These memories are canker sores.
Some of the day is spent forgetful, carrying but not suffering these small points of pain. Then, in some monotonous moment -- maybe I am in some well-worn place, eating some familiar lunch -- a sudden scent, a surge of flavour, and my mouth fills with metallic sting. Our grapevine is long and stretches across many continents; news travels slowly and some people ask about you or send their well wishes through me, not knowing this washes over me like acid. My new realtor chirps that signing all of the documents goes so quickly when there is only one person to deal with and accepts my obvious lie about sudden onset allergies when I begin sniffling and touching tears out of the corners of my eyes. The first morning alone, I prepare coffee in a daze, but when I spin the mug around to me, its face is betrayal. This was a small gift to mark some special day (the Jubilee, a Valentine, a trip) and the thought of the day cannot be repressed and the tokens themselves cannot be binned because memories and gifts from you are now a closed set: numbered, completed. I know this is madness. So I practice thinking of nothing as I meander to work and then your car floats by me on the street, hollowing me from throat to knees, but we are not in the seats, and we are not off on some tiny domestic errand or some romantic weekend getaway, because we don't travel in tandem car seats anymore. As of yesterday morning, you live 300 miles away and you send me bland winding-down text messages from a flat I will likely never see. Things like: "You may need to reset the router as mine logged in using your account details when I plugged it in." Because now we have two routers. Because now you have your own account. Because our account is just mine. These nearly invisible wounds feel enormous; it's painful to communicate around them. "Thank you," I write, "Love you." I delete the last half, hit send, and close my computer for a long time so that I can cry in more perfect darkness.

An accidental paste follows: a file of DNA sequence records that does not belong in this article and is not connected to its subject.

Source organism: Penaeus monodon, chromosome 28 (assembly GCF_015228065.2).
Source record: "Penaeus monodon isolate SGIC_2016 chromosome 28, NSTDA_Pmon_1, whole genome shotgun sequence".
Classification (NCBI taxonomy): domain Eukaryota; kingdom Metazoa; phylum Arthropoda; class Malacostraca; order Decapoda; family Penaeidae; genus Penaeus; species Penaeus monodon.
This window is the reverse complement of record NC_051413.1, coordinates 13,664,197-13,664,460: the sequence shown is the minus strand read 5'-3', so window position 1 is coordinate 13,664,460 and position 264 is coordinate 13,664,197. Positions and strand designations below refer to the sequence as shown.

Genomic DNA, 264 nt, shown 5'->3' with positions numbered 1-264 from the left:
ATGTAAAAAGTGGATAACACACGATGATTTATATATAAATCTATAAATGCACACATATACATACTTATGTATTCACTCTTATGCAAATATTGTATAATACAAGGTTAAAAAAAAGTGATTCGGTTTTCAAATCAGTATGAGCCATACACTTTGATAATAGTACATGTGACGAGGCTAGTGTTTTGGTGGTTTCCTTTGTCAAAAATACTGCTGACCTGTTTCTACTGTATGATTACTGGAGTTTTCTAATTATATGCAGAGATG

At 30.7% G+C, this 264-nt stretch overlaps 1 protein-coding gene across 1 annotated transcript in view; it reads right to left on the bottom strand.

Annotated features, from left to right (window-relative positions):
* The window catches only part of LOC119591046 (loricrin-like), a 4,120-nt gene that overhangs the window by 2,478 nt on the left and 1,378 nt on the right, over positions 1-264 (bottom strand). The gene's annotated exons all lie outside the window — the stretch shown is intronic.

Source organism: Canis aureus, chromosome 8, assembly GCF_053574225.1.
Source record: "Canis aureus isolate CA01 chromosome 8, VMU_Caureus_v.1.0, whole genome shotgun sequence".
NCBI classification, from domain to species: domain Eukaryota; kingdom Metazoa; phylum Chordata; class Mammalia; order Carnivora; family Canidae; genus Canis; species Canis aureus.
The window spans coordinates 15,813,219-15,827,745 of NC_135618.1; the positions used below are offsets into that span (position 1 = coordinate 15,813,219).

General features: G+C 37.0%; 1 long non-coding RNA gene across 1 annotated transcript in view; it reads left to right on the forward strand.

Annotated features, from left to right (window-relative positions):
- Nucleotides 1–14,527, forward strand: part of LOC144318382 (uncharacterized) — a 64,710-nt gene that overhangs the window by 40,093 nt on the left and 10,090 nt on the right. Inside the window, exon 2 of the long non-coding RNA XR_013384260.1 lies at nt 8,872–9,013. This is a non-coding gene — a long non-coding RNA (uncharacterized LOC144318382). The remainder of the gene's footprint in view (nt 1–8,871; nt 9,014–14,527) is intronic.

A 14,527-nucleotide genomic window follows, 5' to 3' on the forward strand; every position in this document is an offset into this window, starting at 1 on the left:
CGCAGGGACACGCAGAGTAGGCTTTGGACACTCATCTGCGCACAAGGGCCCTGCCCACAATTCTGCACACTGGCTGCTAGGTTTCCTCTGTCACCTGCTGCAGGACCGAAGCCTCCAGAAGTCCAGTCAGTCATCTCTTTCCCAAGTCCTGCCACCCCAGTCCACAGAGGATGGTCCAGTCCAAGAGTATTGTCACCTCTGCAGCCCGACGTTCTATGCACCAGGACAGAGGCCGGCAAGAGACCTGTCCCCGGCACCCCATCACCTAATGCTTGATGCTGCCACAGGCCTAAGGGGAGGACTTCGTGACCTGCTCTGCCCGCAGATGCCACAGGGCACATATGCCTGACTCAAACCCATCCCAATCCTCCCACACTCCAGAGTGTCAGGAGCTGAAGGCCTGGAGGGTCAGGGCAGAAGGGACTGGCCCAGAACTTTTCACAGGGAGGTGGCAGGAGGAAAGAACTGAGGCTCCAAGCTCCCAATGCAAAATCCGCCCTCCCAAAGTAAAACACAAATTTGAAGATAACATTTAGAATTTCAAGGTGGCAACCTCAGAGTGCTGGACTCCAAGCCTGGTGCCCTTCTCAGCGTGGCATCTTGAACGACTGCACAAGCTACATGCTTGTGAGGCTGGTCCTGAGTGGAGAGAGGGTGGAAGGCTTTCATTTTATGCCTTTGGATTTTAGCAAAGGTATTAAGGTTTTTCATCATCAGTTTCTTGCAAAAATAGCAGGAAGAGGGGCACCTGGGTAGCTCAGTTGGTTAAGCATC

Those are the accidental aches. Other times, I usher the pain towards myself. I wait until I am alone and then I test the sores with the tip of my tongue. Some of this is what you would expect. I look at photos of us on Facebook, especially from last summer: dressed up for a series of weddings, tanned, grinning, hanging loosely off one another in front of marquees, gardens, vineyards, never guessing that this was the last summer of our happiness. I mourn for the life that I had planned and I allow myself some petty bitterness. So many people carry on walking around in the sun, doing their shopping, being happy, right beside me, right in front of our emptied-out flat, I allow myself to forget their hidden hurts and peer slit-eyed through our windows between taping up boxes labelled with my name as well as the name of the destination room (to protect against mix-ups). But there are more efficient ways of hurting myself. I can play the highlights reel of 4.5 years on demand: getting beautifully lost in the Scottish Highlands, the smell of that tea shop in York, moving in, getting so close to the castle fireworks that Julian's coat got singed, those early days in the white bedroom in Lancaster when the morning sun lit up the sheets like paper lanterns and we happily spent hours laying side-by-side, sometimes talking, sometimes just breathing the same green-scented air. No fighting. For guaranteed and instantaneous tears, I think back on our last 12 hours together. The last time we slept in our bed, we had to wake up at 6am for the removalists, Cardiff's sun was milky tea through the curtains and I ran out of dry sides of my pillow. When we hugged goodbye -- this is how I dig a tooth right in -- I held the nape of your neck and the thick fuzz of your hair was so familiar and yet already threatening alienation. Will I ever be allowed that intimacy again? Will I ever even see you again, in this life which feels punctured, severed, wronged?
When do these heal?